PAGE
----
Sunday, October 21, 2018

The Fall Frolic on Spectacle Island

On Saturday, October 20, Save the Harbor/Save the Bay, in partnership with Boston Harbor Now, the National Park Service, and the Department of Conservation and Recreation, hosted the Fall Frolic on the Boston Harbor Islands.

The Fall Frolic marked the end of Save the Harbor's first season of Share the Harbor cruises, which opened up 11 new opportunities for new audiences to take advantage of free programming and events on Boston Harbor. From April's Marine Mammal Safaris, to summer Monday cruises, two Boston Light Evening Cruises, and this fall's Spectacle Island trips, more than 12,500 people reserved spaces on the Provincetown II to spend time on our magnificent harbor.

Groups of family and friends gather on the dock before departing for Spectacle Island

This past Saturday, 478 excited passengers rode Bay State Cruise's Provincetown II out to Spectacle Island for a day of land and shore exploration, storytelling, songs of the sea and interaction with marine life. All kids aboard were also given a National Parks Service Junior Ranger guidebook to lead them on the island. As the boat made its way across the harbor, Boston Harbor Historian David Coffin told the story of Spectacle Island. Sharing how the island, named for the shape of its two drumlins, was used as a trash dump for decades and at one point set ablaze before being transformed into a beautiful national park.
An ideal autumn day made more perfect by a trip to the Harbor Islands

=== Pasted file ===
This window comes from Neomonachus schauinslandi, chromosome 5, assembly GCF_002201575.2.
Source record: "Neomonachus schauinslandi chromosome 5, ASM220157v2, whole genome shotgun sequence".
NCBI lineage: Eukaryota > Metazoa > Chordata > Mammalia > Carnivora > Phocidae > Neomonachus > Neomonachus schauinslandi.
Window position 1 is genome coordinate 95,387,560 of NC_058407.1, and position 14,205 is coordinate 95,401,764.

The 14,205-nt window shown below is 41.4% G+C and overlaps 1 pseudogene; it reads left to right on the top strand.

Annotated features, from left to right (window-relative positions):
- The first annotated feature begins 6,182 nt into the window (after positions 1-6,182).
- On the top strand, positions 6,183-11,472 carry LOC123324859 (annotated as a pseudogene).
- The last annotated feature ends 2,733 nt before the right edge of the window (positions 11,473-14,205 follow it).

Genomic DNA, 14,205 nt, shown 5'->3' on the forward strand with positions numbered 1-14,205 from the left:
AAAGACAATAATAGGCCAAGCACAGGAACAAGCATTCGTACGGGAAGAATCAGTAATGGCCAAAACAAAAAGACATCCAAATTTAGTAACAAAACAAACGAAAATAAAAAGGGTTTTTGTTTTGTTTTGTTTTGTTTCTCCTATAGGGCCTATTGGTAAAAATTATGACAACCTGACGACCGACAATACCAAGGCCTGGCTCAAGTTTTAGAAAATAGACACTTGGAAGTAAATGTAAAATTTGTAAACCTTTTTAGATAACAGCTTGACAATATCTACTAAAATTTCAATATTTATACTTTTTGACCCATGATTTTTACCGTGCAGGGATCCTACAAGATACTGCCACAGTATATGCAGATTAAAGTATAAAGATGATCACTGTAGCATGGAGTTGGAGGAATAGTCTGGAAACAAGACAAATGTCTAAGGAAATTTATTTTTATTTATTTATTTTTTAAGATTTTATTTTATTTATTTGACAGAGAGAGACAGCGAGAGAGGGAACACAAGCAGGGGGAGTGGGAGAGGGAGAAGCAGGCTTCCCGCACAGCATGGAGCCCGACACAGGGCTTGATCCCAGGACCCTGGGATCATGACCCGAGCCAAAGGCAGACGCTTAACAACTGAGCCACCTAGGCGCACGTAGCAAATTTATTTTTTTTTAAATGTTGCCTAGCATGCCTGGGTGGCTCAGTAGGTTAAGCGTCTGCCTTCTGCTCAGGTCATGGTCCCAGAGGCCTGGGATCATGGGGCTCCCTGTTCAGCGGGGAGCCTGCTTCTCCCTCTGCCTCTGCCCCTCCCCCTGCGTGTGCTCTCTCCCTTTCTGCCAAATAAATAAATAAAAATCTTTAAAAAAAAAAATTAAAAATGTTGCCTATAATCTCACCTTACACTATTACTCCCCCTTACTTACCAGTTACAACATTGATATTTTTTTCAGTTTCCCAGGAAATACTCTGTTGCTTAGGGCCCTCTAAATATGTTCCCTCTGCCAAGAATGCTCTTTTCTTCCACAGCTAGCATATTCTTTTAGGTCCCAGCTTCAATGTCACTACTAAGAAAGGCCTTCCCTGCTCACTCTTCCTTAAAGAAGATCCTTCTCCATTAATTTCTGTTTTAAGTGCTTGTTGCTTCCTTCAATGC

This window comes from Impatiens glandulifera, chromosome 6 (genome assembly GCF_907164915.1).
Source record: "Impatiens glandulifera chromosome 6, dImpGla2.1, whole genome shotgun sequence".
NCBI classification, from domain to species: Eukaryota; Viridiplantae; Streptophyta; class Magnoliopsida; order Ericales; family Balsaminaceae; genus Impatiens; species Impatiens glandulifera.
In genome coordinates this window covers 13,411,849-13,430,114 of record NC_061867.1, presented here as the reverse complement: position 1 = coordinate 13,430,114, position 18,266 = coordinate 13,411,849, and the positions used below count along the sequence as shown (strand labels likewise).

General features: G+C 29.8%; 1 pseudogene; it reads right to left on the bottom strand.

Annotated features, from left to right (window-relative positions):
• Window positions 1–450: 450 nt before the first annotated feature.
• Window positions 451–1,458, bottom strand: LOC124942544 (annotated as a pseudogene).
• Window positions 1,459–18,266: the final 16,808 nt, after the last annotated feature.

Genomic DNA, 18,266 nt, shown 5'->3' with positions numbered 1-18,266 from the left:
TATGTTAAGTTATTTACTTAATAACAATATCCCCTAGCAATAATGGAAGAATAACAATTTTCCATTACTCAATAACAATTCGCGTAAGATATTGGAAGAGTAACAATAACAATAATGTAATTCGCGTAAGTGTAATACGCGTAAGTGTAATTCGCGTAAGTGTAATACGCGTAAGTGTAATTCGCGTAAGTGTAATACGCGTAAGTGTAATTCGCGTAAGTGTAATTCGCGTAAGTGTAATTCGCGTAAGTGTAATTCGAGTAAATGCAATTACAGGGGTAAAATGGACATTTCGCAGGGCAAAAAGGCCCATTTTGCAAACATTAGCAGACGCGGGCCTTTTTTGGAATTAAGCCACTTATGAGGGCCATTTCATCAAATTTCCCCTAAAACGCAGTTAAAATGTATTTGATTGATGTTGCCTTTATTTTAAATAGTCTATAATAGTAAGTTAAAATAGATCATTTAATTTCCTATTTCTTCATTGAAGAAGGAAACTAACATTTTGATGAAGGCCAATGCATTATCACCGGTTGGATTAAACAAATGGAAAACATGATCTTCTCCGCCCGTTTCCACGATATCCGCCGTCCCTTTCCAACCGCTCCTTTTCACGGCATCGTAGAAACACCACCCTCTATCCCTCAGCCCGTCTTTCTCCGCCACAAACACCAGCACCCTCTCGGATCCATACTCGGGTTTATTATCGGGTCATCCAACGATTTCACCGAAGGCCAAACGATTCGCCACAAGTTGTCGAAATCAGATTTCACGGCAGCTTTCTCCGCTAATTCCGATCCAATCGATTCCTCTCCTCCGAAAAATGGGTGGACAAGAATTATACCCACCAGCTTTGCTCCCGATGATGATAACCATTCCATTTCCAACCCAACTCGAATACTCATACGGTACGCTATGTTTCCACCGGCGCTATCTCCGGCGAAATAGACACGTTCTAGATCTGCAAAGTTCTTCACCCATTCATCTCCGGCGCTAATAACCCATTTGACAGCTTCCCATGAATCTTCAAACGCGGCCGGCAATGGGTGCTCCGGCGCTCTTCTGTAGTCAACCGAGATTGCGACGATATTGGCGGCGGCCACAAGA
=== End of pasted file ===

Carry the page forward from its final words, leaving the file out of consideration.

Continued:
On the island, guests were offered numerous ways to interact with the island and learn more about its history. The National Park Service (NPS) Rangers led a nature hike to discuss the biodiversity and how the NPS monitors the park's habitats. Storyteller Andrea Lovett shared island folklore about the Lady in Black and the Scarlet Lady, as well as tales of pirates Mary Read and Harry Maine. David Coffin led a beach discovery walk to search for Spectacle Island's famous sea glass. Along the pier everyone had a chance to try their hand at catching fish and crabs with Save the Harbor/Save the Bay. Many spider crabs were caught and were a big hit with all of the younger guests who learned about how the crabs use ocean debris to camouflage themselves.

Some enthusiastic visitors spend some quality time with a spider crab

Atop the North Drumlin, visitors took in the view of Boston, picnicked, and flew kites. While in the visitor center, some painted at the Art Cart or listened to the jazz band provided by Boston Harbor Now. The day concluded with a National Parks Service Junior Ranger swearing-in and badge ceremony for all of the young visitors. Congratulation to all of the new Junior Rangers!

Kite flying atop the the North Drumlin

The Jazz Trio sets the mood at the visitor center

The day was fun for all and as the boat headed back to the World Trade Center, groups gathered to discuss their time on the island and take their final pictures with the harbor as the background. A great cruise to end a great year. Looking forward to 2019!

Save the Harbor would like to thank all our foundation funding partners, corporate sponsors, and the more than 1,000 individual donors who help make our work possible. We would also like to thank our partners at Bay State Cruise Company, The National Park Service, The Department of Conservation and Recreation, and Boston Harbor Now.

Save the Harbor’s “Share the Harbor” cruises are funded in part by Mass Humanities, which receives support from the Massachusetts Cultural Council and is an affiliate of the National Endowment for the Humanities.

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